On Tuesday, Movieline.com had an interesting piece about how Hollywood stunt people are lobbying for their own category at the Academy Awards. They feel that their contributions to films deserve to be recognized by the Academy of Motion Picture Arts and Sciences (AMPAS). Until I read the article, this idea had never even crossed my mind, but I have to say I am totally in support of it.
There is definitely precedent for adding another category. Every so often AMPAS adds a new category or modifies an existing category. The most recent addition was Best Animated Feature, which was added in 2001. I think it's fitting that the categories evolve as the film industry evolves. There are two categories for sound (Sound Editing and Sound Mixing) and three categories for short films (Animated, Live-Action, and Documentary) so why not add a new category for stunts?
The people who are against this proposition say that stunts are included in the Visual Effects category, but that's just not true. There is a difference between VISUAL effects and SPECIAL effects. Special effects used to be the industry term for everything that cannot be achieved by normal means (space travel, monsters, etc.) but since the dawn of CGI (Computer Generated Imagery), the term special effects has been modified to mean the effects that are created on set and visual effects are the CGI elements added in post-production.
For example, take the burning building sequence in Spiderman where Peter saves the baby. Director Sam Raimi chose to use real fire on set as opposed to adding it digitally in post-production (which saves A LOT of money), so the special effects team had to come up with a way to make it appear as if the building were on fire without actually burning it to the ground. It also had to be completely safe so Tobey Maguire and Willem Dafoe didn't get burned. So here's what they did: They built a building with an interior shell made of concrete so the building wouldn't catch on fire and then hid serrated pipes in the walls. Gas was pumped through the pipes which were then set on fire, thus creating the illusion that the building was on fire. That's special effects. And since stunt people do all their work on set, the category of Best Visual Effects does not include them.
Just like CGI and special effects, stunt people are an integral part of making action movies. No matter how awesome Hugh Jackman's six-pack is (he might be at, like, a ten-pack by now, but anyway...) there is no way the producers of a $100 million dollar movie are going to let him do all his own stunts. No one wants to be responsible for killing Wolverine, so they have stunt performers do the dangerous stuff. Stunt men and women are trained in everything from karate to gymnastics to scuba-diving to stunt driving, so they know how to perform dangerous stunts without getting hurt.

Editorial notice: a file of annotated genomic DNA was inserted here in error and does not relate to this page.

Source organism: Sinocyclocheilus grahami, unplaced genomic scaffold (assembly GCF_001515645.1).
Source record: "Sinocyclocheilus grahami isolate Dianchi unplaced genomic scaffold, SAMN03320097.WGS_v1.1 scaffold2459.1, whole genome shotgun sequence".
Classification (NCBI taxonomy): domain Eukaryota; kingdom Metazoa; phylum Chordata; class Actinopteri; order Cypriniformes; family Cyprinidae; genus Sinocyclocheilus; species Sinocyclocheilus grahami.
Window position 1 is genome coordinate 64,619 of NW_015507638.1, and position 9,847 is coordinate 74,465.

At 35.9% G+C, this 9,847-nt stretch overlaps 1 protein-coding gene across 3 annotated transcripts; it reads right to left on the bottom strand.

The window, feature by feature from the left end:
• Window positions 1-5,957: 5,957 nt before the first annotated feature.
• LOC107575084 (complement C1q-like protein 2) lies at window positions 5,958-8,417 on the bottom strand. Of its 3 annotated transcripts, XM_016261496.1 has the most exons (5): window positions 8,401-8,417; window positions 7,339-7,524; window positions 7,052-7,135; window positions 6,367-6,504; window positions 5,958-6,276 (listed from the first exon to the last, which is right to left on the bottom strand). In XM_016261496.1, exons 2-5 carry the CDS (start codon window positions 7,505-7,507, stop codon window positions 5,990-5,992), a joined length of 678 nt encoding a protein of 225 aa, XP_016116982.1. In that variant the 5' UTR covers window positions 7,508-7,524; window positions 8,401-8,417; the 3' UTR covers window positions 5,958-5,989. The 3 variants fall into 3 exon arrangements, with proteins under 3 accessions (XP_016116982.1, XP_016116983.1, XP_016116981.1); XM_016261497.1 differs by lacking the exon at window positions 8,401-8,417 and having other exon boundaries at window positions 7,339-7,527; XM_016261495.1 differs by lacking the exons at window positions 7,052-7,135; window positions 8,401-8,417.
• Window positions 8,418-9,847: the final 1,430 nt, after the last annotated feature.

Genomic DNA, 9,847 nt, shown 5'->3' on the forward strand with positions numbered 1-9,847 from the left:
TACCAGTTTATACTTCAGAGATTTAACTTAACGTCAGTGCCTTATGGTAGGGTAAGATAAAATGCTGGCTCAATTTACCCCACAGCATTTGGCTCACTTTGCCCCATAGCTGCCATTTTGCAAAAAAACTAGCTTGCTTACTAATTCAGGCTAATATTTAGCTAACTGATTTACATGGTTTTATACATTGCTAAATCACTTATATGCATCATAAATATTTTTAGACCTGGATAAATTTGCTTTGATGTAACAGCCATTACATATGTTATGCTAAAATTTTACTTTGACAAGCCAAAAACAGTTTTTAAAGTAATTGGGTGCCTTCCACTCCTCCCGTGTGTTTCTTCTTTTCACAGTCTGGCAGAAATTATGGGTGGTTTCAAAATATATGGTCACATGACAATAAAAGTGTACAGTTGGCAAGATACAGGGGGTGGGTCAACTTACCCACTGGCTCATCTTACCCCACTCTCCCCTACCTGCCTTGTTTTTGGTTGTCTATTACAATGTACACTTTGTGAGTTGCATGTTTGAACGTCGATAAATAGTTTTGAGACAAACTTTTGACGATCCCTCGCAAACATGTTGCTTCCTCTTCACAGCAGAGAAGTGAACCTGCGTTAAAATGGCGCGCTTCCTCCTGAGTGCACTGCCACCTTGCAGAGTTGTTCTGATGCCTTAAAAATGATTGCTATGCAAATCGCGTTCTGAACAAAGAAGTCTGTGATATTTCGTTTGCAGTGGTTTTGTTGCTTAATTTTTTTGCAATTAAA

Another argument against adding a stunt category is that stunt people, much like magicians, don't want their secrets revealed. If they do their job right, an audience shouldn't be able to tell when it's the actor and when it's a stunt person. I think this is a ridiculous argument because the same can be said for CGI. If CGI is done well, the audience shouldn't even know it's there. Bad visual effects can distract movie-goers, so the best visual effects are the invisible ones. (Christopher Nolan is a master at this.)
If AMPAS adds a stunt category, there still remains one question: Should the category be Best Stunt Coordinator, which would be an award that encompasses all the movie's stunts, or should the category be Best Stunt, which would highlight just one spectacular stunt? I think the award should be given to the Stunt Coordinator because that would be awarding the stunt team as a whole. It would be really difficult to choose just one stunt. Think about it: most action sequences are a combination of dozens of stunts anyway. It's rare that a stunt stands alone. Awarding an Oscar to one stunt would be like giving an Oscar to one costume.
If you want a really good look at how the stunt coordinator and stunt performers work, I would recommend watching the documentary about the stunts in The Lord of Rings: The Two Towers. If you own the extended editions it's on the fourth disc. It's a really great in-depth look at how hard they work. It's also kind of mind-blowing to watch human beings throw themselves off 30-foot-tall walls and jump up smiling.
Click here for the Movieline article.